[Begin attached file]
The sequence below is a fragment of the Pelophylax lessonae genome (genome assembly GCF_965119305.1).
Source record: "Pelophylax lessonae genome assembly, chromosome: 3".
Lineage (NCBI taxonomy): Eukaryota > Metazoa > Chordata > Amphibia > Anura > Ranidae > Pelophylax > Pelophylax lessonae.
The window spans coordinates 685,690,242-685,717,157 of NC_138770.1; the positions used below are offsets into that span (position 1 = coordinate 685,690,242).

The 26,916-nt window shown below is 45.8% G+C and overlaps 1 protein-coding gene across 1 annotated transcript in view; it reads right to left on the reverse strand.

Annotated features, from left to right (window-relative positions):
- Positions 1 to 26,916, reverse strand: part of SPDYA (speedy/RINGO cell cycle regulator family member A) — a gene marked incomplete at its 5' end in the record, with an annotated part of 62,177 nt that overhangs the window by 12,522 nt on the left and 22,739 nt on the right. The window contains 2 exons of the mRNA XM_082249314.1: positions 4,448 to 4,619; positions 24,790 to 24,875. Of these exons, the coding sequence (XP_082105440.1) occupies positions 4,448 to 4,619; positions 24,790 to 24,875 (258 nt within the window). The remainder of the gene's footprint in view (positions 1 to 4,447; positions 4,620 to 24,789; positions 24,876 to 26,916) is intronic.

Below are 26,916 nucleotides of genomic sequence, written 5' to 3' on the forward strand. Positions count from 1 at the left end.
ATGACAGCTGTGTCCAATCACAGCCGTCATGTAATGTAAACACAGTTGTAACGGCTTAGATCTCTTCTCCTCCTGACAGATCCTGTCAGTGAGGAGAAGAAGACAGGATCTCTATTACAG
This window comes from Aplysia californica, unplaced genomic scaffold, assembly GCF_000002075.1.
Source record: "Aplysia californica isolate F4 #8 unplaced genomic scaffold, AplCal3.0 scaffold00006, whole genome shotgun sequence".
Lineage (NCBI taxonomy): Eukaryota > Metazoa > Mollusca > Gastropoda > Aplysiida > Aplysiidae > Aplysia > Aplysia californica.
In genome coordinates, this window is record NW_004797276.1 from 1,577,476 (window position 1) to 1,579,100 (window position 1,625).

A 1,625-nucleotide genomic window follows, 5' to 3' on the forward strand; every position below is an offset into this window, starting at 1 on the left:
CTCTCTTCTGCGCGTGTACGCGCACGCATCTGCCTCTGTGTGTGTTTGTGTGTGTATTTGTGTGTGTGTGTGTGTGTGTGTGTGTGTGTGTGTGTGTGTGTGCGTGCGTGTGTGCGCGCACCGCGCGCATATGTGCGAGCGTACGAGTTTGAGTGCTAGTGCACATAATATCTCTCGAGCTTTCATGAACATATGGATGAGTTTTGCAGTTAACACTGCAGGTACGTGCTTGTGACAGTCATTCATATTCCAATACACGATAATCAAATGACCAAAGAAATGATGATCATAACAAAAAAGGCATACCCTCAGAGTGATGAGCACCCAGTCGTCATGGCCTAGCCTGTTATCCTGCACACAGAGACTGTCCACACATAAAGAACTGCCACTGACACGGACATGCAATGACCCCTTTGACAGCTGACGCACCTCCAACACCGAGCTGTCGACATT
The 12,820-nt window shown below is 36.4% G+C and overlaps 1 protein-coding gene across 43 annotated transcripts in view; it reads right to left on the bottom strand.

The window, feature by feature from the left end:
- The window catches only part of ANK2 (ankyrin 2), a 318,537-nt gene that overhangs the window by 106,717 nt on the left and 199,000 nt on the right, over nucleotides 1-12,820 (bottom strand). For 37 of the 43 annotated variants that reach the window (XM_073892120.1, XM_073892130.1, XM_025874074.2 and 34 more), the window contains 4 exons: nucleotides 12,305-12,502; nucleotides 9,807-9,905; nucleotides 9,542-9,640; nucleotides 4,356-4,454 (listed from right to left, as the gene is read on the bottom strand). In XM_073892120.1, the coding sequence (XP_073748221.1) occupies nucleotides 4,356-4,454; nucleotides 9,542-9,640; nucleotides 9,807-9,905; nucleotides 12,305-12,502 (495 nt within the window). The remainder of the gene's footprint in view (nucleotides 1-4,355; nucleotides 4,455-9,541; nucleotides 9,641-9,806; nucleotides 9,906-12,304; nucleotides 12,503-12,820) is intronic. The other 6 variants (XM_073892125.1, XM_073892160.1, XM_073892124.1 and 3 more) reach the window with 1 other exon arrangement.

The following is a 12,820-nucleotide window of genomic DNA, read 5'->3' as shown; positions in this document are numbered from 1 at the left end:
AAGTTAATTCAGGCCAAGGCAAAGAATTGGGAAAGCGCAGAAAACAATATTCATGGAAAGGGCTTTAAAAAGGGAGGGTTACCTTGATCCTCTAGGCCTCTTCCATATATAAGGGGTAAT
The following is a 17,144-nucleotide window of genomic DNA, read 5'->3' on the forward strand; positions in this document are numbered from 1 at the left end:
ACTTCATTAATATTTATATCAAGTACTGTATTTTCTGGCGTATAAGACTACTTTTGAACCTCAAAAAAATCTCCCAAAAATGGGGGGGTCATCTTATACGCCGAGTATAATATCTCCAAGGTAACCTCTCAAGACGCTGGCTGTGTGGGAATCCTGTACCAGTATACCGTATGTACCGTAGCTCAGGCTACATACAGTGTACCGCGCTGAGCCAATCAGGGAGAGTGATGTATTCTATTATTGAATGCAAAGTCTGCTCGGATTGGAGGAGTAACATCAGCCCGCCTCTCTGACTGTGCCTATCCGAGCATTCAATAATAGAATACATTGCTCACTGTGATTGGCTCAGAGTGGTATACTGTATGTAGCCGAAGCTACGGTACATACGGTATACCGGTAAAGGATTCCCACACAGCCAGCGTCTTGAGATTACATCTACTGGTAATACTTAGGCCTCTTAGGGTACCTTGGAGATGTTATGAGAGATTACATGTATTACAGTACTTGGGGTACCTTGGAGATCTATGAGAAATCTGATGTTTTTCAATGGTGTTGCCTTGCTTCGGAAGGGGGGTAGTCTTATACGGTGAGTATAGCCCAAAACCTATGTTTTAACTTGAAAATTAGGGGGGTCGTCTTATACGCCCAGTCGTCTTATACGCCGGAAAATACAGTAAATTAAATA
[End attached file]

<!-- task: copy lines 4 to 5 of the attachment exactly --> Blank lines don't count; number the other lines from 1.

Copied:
The window spans coordinates 685,690,242-685,717,157 of NC_138770.1; the positions used below are offsets into that span (position 1 = coordinate 685,690,242).

The 26,916-nt window shown below is 45.8% G+C and overlaps 1 protein-coding gene across 1 annotated transcript in view; it reads right to left on the reverse strand.